The ethical principles that underlie the formulation of intraprofessional relationships derive from three sources: human rights, shared obligation to promote the public’s welfare, and the development and nurturing of a professional bond. Intraprofessional collegial relationships do not tell one how to act but rather to teach one how to be. To be a nurse is to share in creative, constructive intraprofessional relationships that encourage partnership in the development of a profession whose primary goal is to serve the health needs of others.

If nursing is to continue to evolve (this includes a legally recognized scope of practice, self-regulation, and more), then collegiality must be integrated into each nurse’s development at all levels of professional practice. Thus, faculty, management, and peers must nurture a sense of commitment to the profession and to all its members. Members at all levels of the profession need to own their mutual obligations to one another and to the profession, and nurses of all ranks and levels must seek to improve the systems, institutions, and structures that shape their school and work environments. This action will help our schools and colleges promote the development of critical intelligence and our workplaces promote excellence in practice so that our socialization process in both will support the development of the professional bond.

In this instance, nurses at all levels, ranks, and specialties sought to mitigate the damage and support the young nurse. The hospital and medical staff responded appropriately by removing the surgeon from their staff. However, one is left to wonder if this young nurse was encouraged by anyone to file criminal charges against the surgeon. For, while I am not a lawyer this was no accident. It was deliberate and I would call it assault and battery.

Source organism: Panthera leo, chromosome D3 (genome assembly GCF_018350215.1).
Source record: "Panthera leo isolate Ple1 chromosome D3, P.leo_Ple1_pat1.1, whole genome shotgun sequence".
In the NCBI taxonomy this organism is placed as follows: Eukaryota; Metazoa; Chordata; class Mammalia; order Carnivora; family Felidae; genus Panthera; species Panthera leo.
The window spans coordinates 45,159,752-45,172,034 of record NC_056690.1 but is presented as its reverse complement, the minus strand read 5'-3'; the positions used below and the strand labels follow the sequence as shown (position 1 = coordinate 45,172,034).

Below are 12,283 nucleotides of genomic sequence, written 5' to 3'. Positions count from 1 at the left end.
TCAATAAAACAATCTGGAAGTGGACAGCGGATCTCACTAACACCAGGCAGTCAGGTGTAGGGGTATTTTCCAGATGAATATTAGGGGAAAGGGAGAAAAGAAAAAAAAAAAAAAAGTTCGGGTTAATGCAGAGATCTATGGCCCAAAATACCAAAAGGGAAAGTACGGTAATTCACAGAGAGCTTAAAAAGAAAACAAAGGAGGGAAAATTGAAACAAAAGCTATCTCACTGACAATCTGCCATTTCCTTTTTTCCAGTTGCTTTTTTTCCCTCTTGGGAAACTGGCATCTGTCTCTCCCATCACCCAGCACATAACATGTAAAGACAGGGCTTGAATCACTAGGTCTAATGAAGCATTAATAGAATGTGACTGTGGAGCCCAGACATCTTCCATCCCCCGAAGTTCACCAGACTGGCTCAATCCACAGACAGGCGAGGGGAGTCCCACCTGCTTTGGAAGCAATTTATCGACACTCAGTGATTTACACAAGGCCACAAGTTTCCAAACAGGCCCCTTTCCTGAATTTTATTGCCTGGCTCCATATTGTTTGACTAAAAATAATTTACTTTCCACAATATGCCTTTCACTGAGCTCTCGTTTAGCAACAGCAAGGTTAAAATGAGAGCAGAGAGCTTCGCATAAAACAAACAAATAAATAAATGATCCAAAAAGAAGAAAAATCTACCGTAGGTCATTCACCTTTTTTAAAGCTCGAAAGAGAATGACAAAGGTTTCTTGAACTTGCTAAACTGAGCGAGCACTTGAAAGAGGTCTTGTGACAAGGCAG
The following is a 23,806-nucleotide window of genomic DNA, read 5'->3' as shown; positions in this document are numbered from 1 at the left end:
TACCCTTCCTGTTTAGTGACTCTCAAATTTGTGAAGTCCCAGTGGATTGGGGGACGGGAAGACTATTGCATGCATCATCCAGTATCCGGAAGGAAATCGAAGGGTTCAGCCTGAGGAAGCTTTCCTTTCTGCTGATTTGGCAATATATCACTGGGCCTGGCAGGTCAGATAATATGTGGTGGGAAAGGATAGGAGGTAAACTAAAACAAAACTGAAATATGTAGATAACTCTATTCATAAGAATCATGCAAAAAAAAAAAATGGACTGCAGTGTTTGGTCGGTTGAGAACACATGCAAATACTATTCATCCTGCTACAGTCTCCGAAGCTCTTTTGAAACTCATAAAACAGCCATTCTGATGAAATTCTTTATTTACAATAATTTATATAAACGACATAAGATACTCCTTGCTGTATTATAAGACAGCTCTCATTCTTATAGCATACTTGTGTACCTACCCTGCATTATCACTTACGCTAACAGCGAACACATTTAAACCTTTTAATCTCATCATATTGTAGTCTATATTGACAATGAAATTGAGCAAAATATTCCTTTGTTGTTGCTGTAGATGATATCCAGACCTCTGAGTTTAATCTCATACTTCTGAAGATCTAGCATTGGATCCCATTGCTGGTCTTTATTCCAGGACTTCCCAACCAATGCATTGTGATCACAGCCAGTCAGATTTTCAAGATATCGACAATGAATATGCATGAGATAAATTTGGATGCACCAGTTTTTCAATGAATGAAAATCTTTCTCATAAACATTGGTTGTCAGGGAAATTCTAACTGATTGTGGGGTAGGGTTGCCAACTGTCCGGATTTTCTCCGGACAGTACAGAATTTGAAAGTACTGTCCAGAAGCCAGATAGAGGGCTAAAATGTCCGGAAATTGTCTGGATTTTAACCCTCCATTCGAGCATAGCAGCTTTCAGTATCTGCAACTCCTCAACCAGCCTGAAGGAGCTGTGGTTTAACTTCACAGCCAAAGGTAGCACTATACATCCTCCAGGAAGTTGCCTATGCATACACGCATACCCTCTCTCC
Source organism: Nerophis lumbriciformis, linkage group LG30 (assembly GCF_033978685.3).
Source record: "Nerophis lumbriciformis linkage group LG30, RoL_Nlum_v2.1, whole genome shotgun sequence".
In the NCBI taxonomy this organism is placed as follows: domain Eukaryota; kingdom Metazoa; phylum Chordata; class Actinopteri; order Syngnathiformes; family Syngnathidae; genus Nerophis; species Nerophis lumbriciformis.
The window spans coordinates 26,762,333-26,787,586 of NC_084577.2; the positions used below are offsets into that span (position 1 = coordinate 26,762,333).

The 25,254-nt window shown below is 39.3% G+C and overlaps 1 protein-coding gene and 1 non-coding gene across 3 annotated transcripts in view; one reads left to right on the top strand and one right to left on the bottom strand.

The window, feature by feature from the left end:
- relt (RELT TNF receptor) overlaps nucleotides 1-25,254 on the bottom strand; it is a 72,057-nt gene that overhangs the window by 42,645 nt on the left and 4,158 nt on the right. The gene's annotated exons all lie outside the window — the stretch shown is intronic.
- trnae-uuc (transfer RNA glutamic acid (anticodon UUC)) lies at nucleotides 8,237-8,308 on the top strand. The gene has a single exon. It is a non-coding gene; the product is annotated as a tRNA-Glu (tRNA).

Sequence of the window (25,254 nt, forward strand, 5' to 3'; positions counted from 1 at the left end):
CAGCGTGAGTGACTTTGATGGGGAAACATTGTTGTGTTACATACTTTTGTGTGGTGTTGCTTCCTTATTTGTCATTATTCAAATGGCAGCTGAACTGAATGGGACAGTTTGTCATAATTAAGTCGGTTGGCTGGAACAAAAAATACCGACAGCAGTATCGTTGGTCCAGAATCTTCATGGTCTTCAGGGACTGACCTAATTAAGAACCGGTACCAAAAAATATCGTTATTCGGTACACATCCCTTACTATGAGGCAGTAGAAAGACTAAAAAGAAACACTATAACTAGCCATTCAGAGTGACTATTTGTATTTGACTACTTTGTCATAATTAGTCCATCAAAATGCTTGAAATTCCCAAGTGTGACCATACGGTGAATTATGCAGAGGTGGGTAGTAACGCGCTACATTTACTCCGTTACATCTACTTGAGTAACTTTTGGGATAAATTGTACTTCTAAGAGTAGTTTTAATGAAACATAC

Leah Curtin is Executive Editor, Professional Outreach for American Nurse Today.

 

What works: An ED goes vertical to improve patient flow and satisfaction

In the midst of unprecedented change in health care, hospitals and emergency departments (EDs) are attempting the impossible — increase both patient volume and satisfaction without increasing the budget.

My hospital is a busy 329-bed, county-owned facility in southern Indiana. The level-two trauma ED houses 28 beds and has a separate fast-track area with seven additional beds, but, like many other EDs in the United States, we were unable to quickly accommodate the unpredictable surges in patient flow.

We needed to address the problems of longer wait times, safety issues and unhappy customers. As an innovative solution, our ED director, physicians, nurse practitioners, and nursing staff came together to launch a program that changed how we used our time and space; we went vertical.

What is vertical and how does it work?

Vertical is an operational mode that can be implemented multiple times throughout the day (or not at all) depending on patient volume. When in vertical mode, patients with lower acuity levels who have nonemergent complaints can be escorted to a recliner in a designated “results pending” area after being examined by a physician or nurse practitioner. In this area, vertical patients are monitored by a staff nurse and await discharge. This strategy frees up stretchers for more acutely ill patients in the waiting room and those arriving via ambulance.